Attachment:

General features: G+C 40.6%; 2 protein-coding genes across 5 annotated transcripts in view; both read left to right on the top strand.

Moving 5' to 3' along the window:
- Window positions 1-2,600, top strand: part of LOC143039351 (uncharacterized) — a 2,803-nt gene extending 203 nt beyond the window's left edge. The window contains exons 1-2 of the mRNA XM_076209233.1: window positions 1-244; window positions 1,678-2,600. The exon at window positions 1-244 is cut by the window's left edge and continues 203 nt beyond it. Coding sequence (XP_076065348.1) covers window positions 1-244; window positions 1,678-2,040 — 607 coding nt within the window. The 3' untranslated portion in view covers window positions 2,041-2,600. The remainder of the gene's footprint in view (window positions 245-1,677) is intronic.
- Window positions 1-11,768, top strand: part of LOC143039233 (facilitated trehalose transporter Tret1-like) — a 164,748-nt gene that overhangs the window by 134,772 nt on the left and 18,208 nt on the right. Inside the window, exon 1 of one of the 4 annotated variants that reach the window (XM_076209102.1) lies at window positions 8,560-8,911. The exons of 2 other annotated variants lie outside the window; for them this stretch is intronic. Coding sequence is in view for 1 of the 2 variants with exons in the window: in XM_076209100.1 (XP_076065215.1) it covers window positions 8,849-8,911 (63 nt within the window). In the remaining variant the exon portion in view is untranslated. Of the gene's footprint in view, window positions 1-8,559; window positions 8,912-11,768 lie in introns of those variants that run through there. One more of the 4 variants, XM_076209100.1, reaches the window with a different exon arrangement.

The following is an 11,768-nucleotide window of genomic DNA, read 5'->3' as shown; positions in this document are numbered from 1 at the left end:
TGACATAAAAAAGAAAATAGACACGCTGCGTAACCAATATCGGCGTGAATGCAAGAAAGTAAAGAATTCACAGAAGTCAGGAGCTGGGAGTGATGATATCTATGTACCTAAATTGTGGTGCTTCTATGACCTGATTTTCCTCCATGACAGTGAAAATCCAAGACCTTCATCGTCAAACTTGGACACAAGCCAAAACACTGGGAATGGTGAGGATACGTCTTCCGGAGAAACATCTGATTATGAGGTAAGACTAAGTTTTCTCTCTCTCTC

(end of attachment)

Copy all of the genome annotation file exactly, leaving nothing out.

General features: G+C 40.6%; 2 protein-coding genes across 5 annotated transcripts in view; both read left to right on the top strand.

Moving 5' to 3' along the window:
- Window positions 1-2,600, top strand: part of LOC143039351 (uncharacterized) — a 2,803-nt gene extending 203 nt beyond the window's left edge. The window contains exons 1-2 of the mRNA XM_076209233.1: window positions 1-244; window positions 1,678-2,600. The exon at window positions 1-244 is cut by the window's left edge and continues 203 nt beyond it. Coding sequence (XP_076065348.1) covers window positions 1-244; window positions 1,678-2,040 — 607 coding nt within the window. The 3' untranslated portion in view covers window positions 2,041-2,600. The remainder of the gene's footprint in view (window positions 245-1,677) is intronic.
- Window positions 1-11,768, top strand: part of LOC143039233 (facilitated trehalose transporter Tret1-like) — a 164,748-nt gene that overhangs the window by 134,772 nt on the left and 18,208 nt on the right. Inside the window, exon 1 of one of the 4 annotated variants that reach the window (XM_076209102.1) lies at window positions 8,560-8,911. The exons of 2 other annotated variants lie outside the window; for them this stretch is intronic. Coding sequence is in view for 1 of the 2 variants with exons in the window: in XM_076209100.1 (XP_076065215.1) it covers window positions 8,849-8,911 (63 nt within the window). In the remaining variant the exon portion in view is untranslated. Of the gene's footprint in view, window positions 1-8,559; window positions 8,912-11,768 lie in introns of those variants that run through there. One more of the 4 variants, XM_076209100.1, reaches the window with a different exon arrangement.

The following is an 11,768-nucleotide window of genomic DNA, read 5'->3' as shown; positions in this document are numbered from 1 at the left end:
TGACATAAAAAAGAAAATAGACACGCTGCGTAACCAATATCGGCGTGAATGCAAGAAAGTAAAGAATTCACAGAAGTCAGGAGCTGGGAGTGATGATATCTATGTACCTAAATTGTGGTGCTTCTATGACCTGATTTTCCTCCATGACAGTGAAAATCCAAGACCTTCATCGTCAAACTTGGACACAAGCCAAAACACTGGGAATGGTGAGGATACGTCTTCCGGAGAAACATCTGATTATGAGGTAAGACTAAGTTTTCTCTCTCTCTC